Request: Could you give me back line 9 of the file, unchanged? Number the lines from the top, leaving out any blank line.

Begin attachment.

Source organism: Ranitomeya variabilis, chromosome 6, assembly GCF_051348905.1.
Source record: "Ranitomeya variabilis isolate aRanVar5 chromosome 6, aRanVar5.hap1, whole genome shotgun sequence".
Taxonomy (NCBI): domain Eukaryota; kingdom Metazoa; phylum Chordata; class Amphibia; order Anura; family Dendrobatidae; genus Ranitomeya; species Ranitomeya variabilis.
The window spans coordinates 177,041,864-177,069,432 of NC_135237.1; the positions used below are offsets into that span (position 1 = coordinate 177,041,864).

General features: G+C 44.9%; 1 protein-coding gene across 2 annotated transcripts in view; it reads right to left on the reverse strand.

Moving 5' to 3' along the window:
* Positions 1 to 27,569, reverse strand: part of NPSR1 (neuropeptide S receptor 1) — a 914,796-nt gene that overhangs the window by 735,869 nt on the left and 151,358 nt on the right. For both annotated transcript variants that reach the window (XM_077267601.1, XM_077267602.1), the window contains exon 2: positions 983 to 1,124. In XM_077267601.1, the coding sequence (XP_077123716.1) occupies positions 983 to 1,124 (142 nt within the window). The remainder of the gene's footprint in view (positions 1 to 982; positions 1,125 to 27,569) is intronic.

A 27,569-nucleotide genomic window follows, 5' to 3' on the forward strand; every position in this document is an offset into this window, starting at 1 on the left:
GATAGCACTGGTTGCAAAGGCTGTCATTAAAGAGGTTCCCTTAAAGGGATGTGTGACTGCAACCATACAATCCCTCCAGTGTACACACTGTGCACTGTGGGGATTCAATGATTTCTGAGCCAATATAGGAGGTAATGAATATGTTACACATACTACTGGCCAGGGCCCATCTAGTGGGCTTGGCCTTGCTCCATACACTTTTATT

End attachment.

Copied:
GATAGCACTGGTTGCAAAGGCTGTCATTAAAGAGGTTCCCTTAAAGGGATGTGTGACTGCAACCATACAATCCCTCCAGTGTACACACTGTGCACTGTGGGGATTCAATGATTTCTGAGCCAATATAGGAGGTAATGAATATGTTACACATACTACTGGCCAGGGCCCATCTAGTGGGCTTGGCCTTGCTCCATACACTTTTATT